My husband wrote a little book about baptism. My brother Alex, had promised to illustrate it, but this wasn’t possible anymore because of his death. As a result I did the illustrations. I must say I really enjoyed doing so.
The past weeks I made this portrait of my deceased brother Alex. At the one hand it was a painful process, but at the other it was good to be busy with it. In the background I painted some of his own illustrations. I chose those illustrations which tell something about his life. He liked to sneak in some elements from his own life and family into his book illustrations as little inside jokes. So for example our father shows up regularly in his illustrations.
These drawings of our parents appear in some of his storybooks, only for us to recognize.
Some other pictures are inspired by his wife Ilze and their two kids, Robin and Madelein
Alex was an art teacher at the Dirk Postma High School. He was very passionate about his job and enjoyed working with children. In his books the coat of arms of his school appears sometimes. He liked the kids with all their different characters. Here he drew a schoolboy who can’t wait to eat his sandwiches.
He became famous for his illustrations of the Zackie Mostert books.
He was awarded with a “Woordveertjie” for the book “Spaghetti tussen jou tone”.
When Alex was admitted the hospital nobody could imagine the corona virus becoming such a big crisis by then. By the time of his death, a few weeks later, because of the lock down we were not even allowed to have a normal funeral. I came across this ‘prophetic’ illustration in one of his Zackie Mostert books.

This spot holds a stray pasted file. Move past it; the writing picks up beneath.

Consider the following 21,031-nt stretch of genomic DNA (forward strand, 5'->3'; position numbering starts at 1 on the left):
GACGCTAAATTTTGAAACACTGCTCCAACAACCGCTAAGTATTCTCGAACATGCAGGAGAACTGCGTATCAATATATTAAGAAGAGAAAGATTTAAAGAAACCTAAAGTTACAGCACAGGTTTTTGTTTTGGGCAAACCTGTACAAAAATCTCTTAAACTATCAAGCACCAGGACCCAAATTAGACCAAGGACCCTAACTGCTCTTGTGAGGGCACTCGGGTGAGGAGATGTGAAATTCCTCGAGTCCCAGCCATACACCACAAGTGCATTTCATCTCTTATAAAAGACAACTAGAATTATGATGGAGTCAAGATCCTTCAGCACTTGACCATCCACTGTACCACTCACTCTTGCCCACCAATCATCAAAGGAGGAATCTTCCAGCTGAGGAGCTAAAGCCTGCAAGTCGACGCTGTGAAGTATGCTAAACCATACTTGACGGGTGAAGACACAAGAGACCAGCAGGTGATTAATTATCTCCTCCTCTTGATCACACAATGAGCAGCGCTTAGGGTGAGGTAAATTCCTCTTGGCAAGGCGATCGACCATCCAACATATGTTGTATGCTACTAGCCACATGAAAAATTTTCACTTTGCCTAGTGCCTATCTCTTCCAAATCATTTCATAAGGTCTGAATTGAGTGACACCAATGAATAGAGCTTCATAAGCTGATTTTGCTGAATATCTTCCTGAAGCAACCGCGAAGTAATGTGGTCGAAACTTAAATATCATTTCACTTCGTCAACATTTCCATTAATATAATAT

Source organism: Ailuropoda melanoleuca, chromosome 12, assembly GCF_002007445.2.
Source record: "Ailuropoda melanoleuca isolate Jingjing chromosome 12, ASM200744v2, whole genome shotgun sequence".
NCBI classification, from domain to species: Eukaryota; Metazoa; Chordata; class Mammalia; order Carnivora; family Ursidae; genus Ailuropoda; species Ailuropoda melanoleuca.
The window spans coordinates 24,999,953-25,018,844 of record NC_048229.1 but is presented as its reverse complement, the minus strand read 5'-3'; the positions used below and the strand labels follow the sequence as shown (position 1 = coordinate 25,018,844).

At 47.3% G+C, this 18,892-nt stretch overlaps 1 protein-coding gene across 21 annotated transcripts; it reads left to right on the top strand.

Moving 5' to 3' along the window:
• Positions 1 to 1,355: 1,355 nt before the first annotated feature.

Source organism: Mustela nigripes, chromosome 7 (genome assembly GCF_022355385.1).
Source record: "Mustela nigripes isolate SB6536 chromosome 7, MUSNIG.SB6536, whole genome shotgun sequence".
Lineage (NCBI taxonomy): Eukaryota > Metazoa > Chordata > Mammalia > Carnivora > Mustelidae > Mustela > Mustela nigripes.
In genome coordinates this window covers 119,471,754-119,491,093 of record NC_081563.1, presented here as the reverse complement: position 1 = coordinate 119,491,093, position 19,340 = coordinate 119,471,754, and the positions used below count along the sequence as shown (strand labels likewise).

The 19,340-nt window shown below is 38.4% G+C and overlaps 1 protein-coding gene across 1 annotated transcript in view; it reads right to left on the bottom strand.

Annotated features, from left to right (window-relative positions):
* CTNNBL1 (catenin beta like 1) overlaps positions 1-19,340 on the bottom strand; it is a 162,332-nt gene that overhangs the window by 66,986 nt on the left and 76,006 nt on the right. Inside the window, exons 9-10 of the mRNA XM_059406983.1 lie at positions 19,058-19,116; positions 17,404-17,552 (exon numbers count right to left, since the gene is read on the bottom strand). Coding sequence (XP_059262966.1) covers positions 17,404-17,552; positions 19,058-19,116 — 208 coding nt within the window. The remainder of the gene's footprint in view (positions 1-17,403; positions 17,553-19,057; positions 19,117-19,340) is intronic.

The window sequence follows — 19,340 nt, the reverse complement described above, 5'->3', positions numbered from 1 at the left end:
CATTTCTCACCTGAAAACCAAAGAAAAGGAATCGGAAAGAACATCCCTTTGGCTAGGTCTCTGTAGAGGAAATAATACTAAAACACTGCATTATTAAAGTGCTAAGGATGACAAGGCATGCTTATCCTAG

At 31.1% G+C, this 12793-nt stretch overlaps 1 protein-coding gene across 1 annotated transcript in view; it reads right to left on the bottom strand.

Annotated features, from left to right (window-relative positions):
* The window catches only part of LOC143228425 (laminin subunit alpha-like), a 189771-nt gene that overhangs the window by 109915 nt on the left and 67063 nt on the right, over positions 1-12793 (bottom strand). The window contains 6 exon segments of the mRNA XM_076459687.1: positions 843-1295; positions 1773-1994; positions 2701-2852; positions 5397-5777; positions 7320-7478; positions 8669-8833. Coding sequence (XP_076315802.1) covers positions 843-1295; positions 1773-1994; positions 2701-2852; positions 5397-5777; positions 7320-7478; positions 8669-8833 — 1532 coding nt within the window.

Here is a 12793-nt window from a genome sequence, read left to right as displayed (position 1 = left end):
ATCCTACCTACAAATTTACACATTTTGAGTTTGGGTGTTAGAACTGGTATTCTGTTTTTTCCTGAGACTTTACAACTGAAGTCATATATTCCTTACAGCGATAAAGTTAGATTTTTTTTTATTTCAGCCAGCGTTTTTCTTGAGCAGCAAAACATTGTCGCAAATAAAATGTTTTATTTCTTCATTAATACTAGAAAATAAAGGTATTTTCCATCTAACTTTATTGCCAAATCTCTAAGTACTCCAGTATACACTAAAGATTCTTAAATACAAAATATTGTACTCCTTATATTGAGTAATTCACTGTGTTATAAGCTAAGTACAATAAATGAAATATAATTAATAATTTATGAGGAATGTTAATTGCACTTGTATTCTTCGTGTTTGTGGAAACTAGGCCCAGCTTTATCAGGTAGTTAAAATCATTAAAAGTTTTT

In one of his books there is a sign “Elsje Fiederelsje Pannekoeke” on a restaurant selling pancakes. This is an inside joke referring to a Dutch children’s song we used to sing when we were little children and our mother was baking pancakes.
I didn’t have the honor of featuring in Alex’s work. But if he can make inside jokes … so can I. So I used this old photo of us and tried to draw it in his style 🙂
1280 x 900 mm, oil on canvas
Early Sunday morning April 5th my brother Alex van Houwelingen passed on. He battled with oral cancer that had returned for the third time beginning of this year, this time in his jaw. He did not survive the impact of the operations he had to go through.
Alex is my little brother, nine years younger than me. We shared a lot. We both made art our profession and studied art at the same university. In his résumé, he wrote that he had learned his art from me! I think this is too great an honor, as he usually did his own thing, rather than listening to the advice of his elder sister. We probably shared an art gene, although a very different one. He excelled at illustrating and I always was amazed to see the ease with which he could draw anything under the sun out of his head – always with quick, daring marks and lots of humor. His work bears witness to the keen eye with which he observed people around him. He was an extrovert, he loved people and people loved him, and you can see this in his art. I am more introvert, in personality as well as in my art. I rather look for the fine nuances of light and dark in the world around me, recording it with great patience. Still, we had a lot in common and I was many times surprised to find that he had read the same book, loved the same art, or thought about the same things than me. There’s probably a part of me that I could only share with him.
It was a tradition that every Friday afternoon at four o’clock, Alex and I visited our mother, for the company and to have some of her delicious soup. Thanks to that we saw each other every week. Prior to his last surgery, we as siblings took turns to walk with him, in order to get him fit for the operation. During our last walk we talked about art and faith and about a hundred other things. How much will I miss him!
My heart also goes out to his wife and two little children to whom his passing on is even more a daily reality. And of course to my parents, losing a child is one of the worst things imaginable.
“We can’t understand. The best is perhaps what we understand least.” (C.S. Lewis, A Grief Observed)